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Dealer profitability faces hit if new business rates remain unchallenged

Business rates

Dealer groups looks set to suffer a double-figure rise in business rates, hitting profits.

An analysis of the impact of the recently published draft rates for England and Wales on 2,000 dealerships with assessments of £100,000 or more showed an average 15.6% increase.

London dealerships came out reasonably well with an average increase of 11.6%.

This contrasts sharply with headline figures for some mainstream retailers (i.e. non-automotive) in certain parts of London that could see their RV’s increase by as much as 170%.

The London figures are however in stark contrast to dealerships in the South East who saw the biggest overall increase at 25.8%.

The best location for retailers is in the North East where they are set for modest average increases of only 7.6%.

“The impact of the rating revaluation will be softened somewhat by the uniform business rate multiplier (currently 49.7p in the pound) being set to fall by close to 8% from April next year, but the overall picture is that dealership business rates are set to rise,” said Tom Rigg, associate – automotive at Knight Frank.

“Of course these are only averages and mask a wide range within each region.

“The biggest increase in our sample is Lamborghini and Bentley centres in Pangbourne seeing a massive 109% jump, whereas Peugeot’s dealership in Swindon has fallen by 27%.”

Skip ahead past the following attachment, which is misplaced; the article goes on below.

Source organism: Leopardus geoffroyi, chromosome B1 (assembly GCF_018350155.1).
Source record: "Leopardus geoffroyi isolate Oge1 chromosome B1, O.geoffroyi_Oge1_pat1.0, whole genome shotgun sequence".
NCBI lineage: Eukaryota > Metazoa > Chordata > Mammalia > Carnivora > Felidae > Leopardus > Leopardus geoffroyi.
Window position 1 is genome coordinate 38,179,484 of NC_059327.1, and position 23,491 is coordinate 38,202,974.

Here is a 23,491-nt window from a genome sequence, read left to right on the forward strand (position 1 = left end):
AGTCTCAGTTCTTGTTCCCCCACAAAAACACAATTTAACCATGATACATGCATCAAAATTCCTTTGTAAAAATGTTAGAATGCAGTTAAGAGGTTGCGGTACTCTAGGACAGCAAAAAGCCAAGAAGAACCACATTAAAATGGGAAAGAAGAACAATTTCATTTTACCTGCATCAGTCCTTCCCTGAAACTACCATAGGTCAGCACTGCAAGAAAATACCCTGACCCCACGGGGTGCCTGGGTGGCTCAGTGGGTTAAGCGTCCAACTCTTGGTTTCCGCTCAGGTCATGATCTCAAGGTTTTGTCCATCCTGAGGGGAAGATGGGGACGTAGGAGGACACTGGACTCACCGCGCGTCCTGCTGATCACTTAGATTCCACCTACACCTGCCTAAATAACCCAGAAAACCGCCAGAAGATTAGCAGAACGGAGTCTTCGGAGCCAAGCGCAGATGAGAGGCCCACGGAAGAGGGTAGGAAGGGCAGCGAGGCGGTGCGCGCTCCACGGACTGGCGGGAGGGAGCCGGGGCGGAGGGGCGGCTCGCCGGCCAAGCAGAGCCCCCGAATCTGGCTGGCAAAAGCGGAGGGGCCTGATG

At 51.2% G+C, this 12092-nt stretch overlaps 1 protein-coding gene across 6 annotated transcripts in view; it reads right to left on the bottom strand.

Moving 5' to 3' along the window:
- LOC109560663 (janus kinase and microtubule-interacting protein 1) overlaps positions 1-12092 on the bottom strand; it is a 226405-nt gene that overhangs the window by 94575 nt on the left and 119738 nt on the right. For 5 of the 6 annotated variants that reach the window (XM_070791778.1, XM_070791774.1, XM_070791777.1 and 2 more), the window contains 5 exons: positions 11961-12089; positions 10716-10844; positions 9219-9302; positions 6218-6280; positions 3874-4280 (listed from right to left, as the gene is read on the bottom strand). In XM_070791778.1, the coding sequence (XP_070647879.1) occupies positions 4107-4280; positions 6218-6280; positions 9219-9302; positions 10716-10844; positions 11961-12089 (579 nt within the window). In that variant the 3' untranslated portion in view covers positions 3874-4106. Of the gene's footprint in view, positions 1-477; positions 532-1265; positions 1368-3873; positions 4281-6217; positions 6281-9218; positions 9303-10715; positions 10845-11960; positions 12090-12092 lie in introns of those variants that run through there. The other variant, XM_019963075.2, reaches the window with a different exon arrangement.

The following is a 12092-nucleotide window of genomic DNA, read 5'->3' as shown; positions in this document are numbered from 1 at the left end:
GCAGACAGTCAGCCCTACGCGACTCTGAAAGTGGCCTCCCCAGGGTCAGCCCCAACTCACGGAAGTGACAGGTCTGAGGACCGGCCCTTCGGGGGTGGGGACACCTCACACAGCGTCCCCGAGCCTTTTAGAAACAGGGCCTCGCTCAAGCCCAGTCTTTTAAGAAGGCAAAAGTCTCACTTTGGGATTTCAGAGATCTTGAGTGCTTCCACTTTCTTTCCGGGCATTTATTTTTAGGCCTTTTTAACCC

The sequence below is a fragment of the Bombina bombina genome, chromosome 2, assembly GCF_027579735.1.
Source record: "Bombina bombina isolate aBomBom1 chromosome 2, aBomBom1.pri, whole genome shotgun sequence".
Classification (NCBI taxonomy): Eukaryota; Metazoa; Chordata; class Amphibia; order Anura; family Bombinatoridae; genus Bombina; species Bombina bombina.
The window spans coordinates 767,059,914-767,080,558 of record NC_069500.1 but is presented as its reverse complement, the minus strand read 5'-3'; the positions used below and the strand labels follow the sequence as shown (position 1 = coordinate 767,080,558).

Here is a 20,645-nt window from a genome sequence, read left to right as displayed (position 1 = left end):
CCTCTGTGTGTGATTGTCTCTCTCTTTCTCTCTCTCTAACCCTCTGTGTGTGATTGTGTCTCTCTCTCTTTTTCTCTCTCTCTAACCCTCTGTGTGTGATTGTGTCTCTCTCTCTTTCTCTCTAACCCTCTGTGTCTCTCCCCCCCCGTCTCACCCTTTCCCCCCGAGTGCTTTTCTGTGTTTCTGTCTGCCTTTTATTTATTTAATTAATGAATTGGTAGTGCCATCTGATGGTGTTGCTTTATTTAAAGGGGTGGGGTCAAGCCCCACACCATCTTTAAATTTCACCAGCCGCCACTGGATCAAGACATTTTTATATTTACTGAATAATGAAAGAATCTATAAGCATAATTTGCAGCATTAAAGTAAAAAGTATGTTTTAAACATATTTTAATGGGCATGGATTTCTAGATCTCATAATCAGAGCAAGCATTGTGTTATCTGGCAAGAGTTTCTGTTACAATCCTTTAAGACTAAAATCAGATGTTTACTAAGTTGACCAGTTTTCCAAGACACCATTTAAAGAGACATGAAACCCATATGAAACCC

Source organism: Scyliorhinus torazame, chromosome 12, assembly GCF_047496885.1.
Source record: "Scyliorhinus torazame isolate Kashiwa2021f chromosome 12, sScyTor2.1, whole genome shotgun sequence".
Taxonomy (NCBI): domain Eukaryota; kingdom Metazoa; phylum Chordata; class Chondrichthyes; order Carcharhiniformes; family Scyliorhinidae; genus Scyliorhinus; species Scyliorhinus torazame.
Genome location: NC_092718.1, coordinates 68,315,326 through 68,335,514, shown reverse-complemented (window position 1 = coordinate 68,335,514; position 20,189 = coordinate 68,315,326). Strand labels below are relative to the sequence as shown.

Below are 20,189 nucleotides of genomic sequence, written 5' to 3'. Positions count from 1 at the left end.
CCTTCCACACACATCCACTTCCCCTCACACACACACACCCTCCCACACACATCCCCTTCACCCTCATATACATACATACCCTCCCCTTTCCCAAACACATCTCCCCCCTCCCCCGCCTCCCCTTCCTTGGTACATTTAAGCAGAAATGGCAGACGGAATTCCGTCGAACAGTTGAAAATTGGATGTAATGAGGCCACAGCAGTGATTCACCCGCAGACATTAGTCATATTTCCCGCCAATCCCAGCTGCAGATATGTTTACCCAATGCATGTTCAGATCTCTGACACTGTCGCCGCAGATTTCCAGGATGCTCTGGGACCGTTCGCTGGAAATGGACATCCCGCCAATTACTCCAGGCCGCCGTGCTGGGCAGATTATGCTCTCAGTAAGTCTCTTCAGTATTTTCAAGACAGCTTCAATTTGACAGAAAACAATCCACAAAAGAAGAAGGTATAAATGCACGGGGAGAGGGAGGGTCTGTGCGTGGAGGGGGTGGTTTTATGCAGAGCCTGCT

Regional revaluation impact

Rateable values by region 2016 - Knight Frank

 

The latest revaluation will take effect in April 2017, but are calculated by reference to perceived rental levels as at April 2015.

The previous valuation date was April 2008.

“Our view is that there was very little (if any) growth between 2008 – 2012, and even a decline in rental value during the recession as the economy suffered and the Government supported the industry with the scrappage incentive scheme.

“The period post 2012 has understandably witnessed a strong recovery in

the sector, which has led to increased development activity, but only recently has that translated to new rent benchmarks being set.

“As such we would argue there was relatively little real growth between 2008

and 2015 and certainly not to the average rental levels implemented by the recent assessments.”

Rating assessments are, Riggs said, highly generalised and often made by non-specialists with limited understanding of the automotive property market and less so the business operation.

“In our opinion rents have moved on average by 5 – 10% so there is clearly a disconnect between rates and rents.

“Unfair rises should be appealed as soon as possible to avoid impacting profitability, and the key to getting your rates bill down is enlisting an adviser that knows and understands this highly specialist sector.”

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